Idaho State University has been sued by a tennis player who charges that he was the victim of religious discrimination and sexual harassment, The Post Register reported. The athlete who sued is a member of the Church of Jesus Christ of Latter-day Saints. His lawsuit says that team members made fun of his Mormon faith, repeatedly badgering him with questions about sexual practices that would conflict with his faith. The harassment increased, the suit says, when he told his coaches and fellow team members that he would be leaving the next year for a mission trip in which Mormons typically participate. Then an assistant coach and players sent two prostitutes or strippers to the student's room to try to make him violate the teachings of his faith. He sent the women away.
The suit charges that an assistant coach directly participated in the harassment and that the coach permitted a culture in which the Mormon student was harassed. Both the coach and assistant coach are no longer in their positions. The university said it does not comment on litigation. But the newspaper reported that an internal investigation by the university backed up many of the complaints, including the allegation involving prostitutes or strippers.
The Asian American Coalition for Education will today announce that it is asking the U.S. Education Department to find that Brown and Yale Universities and Dartmouth College discriminate against Asian-American applicants. The complaint cites data such as the increasing number of Asian-American applicants and studies that have found that, on average, Asian-Americans need higher grades and test scores to earn admission to elite colleges, and comments from former admissions officers to back up that view. The coalition and other groups have been seeking to challenge affirmative action policies that they say favor all non-Asian applicants (including white applicants) over Asians. To date, these efforts have not succeeded.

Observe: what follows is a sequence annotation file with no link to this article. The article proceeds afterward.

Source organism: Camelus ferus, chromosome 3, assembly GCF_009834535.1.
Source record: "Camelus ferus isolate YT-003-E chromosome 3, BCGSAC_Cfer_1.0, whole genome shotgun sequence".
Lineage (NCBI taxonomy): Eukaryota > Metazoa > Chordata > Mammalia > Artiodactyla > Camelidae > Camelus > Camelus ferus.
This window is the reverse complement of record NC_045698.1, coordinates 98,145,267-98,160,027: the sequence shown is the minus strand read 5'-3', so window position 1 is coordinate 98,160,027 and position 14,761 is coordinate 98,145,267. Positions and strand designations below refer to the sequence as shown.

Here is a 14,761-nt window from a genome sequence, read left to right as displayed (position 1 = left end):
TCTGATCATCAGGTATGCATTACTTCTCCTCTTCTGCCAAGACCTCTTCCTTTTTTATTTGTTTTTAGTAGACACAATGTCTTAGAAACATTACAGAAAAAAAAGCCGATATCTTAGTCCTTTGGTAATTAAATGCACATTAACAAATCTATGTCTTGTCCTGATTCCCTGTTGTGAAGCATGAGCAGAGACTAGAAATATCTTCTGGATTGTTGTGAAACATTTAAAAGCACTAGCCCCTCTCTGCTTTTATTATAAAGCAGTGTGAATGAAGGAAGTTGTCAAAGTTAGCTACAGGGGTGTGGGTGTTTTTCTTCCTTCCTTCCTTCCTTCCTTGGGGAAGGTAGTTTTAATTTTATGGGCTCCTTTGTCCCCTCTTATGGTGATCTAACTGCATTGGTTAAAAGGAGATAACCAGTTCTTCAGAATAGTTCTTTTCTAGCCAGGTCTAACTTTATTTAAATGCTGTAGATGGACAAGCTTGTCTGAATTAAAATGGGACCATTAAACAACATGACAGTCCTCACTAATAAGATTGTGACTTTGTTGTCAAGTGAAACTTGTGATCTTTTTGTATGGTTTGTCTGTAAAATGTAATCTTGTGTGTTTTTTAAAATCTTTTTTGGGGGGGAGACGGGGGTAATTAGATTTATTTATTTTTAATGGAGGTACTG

William Paterson University in New Jersey must pay more than $2 million in compensatory and punitive damages to a former professor of secondary and middle school education who says she was harassed and discriminated against on the basis of race and religion, a jury decided last week. Althea Hulton-Lindsay, former chair of her department, alleged various forms of mistreatment and said she was stripped of her responsibilities and saw her proposals rejected by Candace Burns, dean of the College of Education, because she is black and a born-again Christian, NorthJersey.com reported. For example, Hulton-Lindsay said, Burns once called campus security because she and colleague were praying at the colleague’s desk.
Hulton-Lindsay said that she filed several harassment complaints with William Paterson, but that they were never investigated and that she was eventually removed as department chair in 2012. The professor also alleged retaliation, saying that the action came a week after she filed a complaint, but the jury rejected that claim. Noreen Kemether, a deputy state attorney general who represented William Paterson during the trial, said that Hulton-Lindsay was not discriminated against and rather removed from her leadership role because she failed to work cooperatively with Burns and other colleagues.
The University of Wisconsin at Madison has suspended Sigma Alpha Epsilon fraternity after an investigation found that chapter members repeatedly used racist, homophobic and anti-Semitic slurs, The Milwaukee Journal Sentinel reported. The fraternity also was found to have ostracized a black member who asked them to stop using the slurs. Last year, a video of members of the SAE chapter at the University of Oklahoma singing a song with racist slurs attracted national attention. And while SAE officials have said that the organization is committed to treating all people equally, the Madison incident is the latest in a series of racial incidents involving chapters of the fraternity.